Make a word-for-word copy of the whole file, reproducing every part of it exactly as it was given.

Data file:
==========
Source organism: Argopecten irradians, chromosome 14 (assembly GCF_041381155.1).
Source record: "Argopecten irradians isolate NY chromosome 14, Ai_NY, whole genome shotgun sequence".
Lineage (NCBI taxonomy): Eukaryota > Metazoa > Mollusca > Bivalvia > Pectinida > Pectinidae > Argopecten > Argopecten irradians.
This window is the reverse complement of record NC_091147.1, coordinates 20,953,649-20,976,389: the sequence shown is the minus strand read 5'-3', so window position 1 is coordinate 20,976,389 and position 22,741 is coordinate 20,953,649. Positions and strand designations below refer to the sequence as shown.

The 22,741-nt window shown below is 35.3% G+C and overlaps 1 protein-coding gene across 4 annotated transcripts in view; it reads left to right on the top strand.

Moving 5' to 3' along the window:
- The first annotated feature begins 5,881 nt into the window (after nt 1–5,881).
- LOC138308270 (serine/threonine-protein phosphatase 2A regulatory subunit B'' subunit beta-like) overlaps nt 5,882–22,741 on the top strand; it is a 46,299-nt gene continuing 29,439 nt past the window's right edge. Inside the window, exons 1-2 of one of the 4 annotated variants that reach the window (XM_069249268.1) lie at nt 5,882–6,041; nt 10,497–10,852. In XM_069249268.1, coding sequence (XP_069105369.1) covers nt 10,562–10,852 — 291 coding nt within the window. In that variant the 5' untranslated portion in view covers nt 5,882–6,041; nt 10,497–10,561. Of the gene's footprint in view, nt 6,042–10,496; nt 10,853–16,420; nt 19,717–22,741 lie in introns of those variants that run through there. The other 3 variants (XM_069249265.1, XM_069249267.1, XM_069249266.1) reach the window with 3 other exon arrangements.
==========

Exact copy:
Source organism: Argopecten irradians, chromosome 14 (assembly GCF_041381155.1).
Source record: "Argopecten irradians isolate NY chromosome 14, Ai_NY, whole genome shotgun sequence".
Lineage (NCBI taxonomy): Eukaryota > Metazoa > Mollusca > Bivalvia > Pectinida > Pectinidae > Argopecten > Argopecten irradians.
This window is the reverse complement of record NC_091147.1, coordinates 20,953,649-20,976,389: the sequence shown is the minus strand read 5'-3', so window position 1 is coordinate 20,976,389 and position 22,741 is coordinate 20,953,649. Positions and strand designations below refer to the sequence as shown.

The 22,741-nt window shown below is 35.3% G+C and overlaps 1 protein-coding gene across 4 annotated transcripts in view; it reads left to right on the top strand.

Moving 5' to 3' along the window:
- The first annotated feature begins 5,881 nt into the window (after nt 1–5,881).
- LOC138308270 (serine/threonine-protein phosphatase 2A regulatory subunit B'' subunit beta-like) overlaps nt 5,882–22,741 on the top strand; it is a 46,299-nt gene continuing 29,439 nt past the window's right edge. Inside the window, exons 1-2 of one of the 4 annotated variants that reach the window (XM_069249268.1) lie at nt 5,882–6,041; nt 10,497–10,852. In XM_069249268.1, coding sequence (XP_069105369.1) covers nt 10,562–10,852 — 291 coding nt within the window. In that variant the 5' untranslated portion in view covers nt 5,882–6,041; nt 10,497–10,561. Of the gene's footprint in view, nt 6,042–10,496; nt 10,853–16,420; nt 19,717–22,741 lie in introns of those variants that run through there. The other 3 variants (XM_069249265.1, XM_069249267.1, XM_069249266.1) reach the window with 3 other exon arrangements.